Perseverance is the first Mars rover to include microphones, an advancement that’s opened up a whole new world of discovery for NASA scientists keen to learn more about the distant planet.
This week, the team overseeing the mission released a collection of audio recordings gathered by Perseverance since its arrival on Mars in February. You can listen to them in the video below. For the best experience, NASA recommends you stick a pair of headphones on before hitting the play button.
Perseverance is fitted with two commercially available, off-the-shelf microphones, one on the rover’s chassis and the other on its SuperCam located at the end of the vehicle’s mast.
The recordings include the sound of wind on Mars, giving Mars fans an audio experience to go with with existing images of dust devils and dust storms collected by Perseverance and other Mars rovers such as Curiosity.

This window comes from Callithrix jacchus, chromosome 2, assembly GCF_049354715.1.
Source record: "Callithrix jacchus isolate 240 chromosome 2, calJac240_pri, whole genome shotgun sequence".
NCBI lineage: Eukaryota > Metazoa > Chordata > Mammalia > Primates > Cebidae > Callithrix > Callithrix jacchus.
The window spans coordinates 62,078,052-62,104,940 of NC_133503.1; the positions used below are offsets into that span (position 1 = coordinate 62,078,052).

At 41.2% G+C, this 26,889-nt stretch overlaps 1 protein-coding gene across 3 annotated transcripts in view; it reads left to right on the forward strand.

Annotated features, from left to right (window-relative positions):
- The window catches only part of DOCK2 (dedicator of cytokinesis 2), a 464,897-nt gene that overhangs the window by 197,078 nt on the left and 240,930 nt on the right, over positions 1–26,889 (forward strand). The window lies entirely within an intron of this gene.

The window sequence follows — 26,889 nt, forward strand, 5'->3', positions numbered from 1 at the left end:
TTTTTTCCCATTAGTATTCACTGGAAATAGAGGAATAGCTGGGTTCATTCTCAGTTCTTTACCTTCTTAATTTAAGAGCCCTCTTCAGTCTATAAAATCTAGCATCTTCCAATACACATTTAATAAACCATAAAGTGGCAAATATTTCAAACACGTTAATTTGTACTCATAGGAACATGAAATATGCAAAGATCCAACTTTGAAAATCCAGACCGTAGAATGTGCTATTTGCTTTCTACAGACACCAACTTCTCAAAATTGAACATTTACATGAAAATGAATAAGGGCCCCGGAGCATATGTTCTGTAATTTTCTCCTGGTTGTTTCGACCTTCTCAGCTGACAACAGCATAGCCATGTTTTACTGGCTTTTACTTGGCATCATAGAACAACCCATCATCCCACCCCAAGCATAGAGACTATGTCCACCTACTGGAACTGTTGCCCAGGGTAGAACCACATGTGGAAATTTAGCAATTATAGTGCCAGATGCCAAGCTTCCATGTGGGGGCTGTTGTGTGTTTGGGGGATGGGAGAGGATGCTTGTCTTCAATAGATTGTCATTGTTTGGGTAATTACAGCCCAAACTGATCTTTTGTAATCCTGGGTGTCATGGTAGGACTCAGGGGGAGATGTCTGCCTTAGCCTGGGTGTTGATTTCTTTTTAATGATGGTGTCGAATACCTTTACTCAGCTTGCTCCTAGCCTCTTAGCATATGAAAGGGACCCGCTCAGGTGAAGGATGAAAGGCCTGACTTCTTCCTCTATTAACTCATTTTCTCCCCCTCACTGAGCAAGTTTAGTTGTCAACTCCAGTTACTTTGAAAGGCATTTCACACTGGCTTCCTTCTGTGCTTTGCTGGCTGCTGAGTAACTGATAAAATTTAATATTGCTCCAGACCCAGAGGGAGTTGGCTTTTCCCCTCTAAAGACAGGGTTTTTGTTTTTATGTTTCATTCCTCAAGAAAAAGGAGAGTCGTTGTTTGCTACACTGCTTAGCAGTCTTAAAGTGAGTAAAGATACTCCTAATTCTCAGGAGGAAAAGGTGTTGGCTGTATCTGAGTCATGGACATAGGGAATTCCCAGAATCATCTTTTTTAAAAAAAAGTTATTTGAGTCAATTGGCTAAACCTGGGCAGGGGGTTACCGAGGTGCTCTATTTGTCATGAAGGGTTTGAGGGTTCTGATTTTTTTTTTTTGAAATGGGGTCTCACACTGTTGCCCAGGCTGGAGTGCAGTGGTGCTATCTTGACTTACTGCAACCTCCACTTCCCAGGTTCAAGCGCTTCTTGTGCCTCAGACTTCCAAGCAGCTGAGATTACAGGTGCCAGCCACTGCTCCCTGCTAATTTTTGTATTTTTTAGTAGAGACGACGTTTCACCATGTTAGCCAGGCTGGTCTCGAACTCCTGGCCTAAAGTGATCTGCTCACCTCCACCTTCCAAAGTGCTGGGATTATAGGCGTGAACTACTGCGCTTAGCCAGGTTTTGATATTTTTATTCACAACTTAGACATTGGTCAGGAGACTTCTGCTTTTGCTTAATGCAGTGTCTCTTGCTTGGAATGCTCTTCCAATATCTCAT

We also hear the sound of Perseverance driving across the martian surface. Prepare yourself — it sounds nothing like your own car, or anyone else’s, for that matter. Instead, we hear a kind of “clanky, squeaky” sound as the rover’s six metal wheels trundle slowly over the planet’s rock and sand.
The video also includes the sound of Perseverance’s SuperCam laser zapping rocks. The noise is emitted when the laser strikes the rock, with scientists able to use the audio to find out more about a rock’s properties. So far, the SuperCam microphone has recorded more than 25,000 laser shots, giving scientists plenty of data to sift through.
Finally, check out the deep humming sound of NASA’s Ingenuity helicopter taking flight on Mars. Captured by Perseverance from a distance of 262 feet (80 meters) during the aircraft’s fourth flight in April, scientists believed Mars’ thin atmosphere would prevent the high-pitched noise from reaching the microphone. But they were surprised to receive a decent recording that appears to show that the martian atmosphere is able to propagate sound much better than originally thought.
Commenting on the collection of audio recordings, Nina Lanza of the Los Alamos National Laboratory says in the video: “We’ve all seen these beautiful images that we get from Mars, but having sound to be able to add to those images makes me feel like I’m almost right there on the surface.”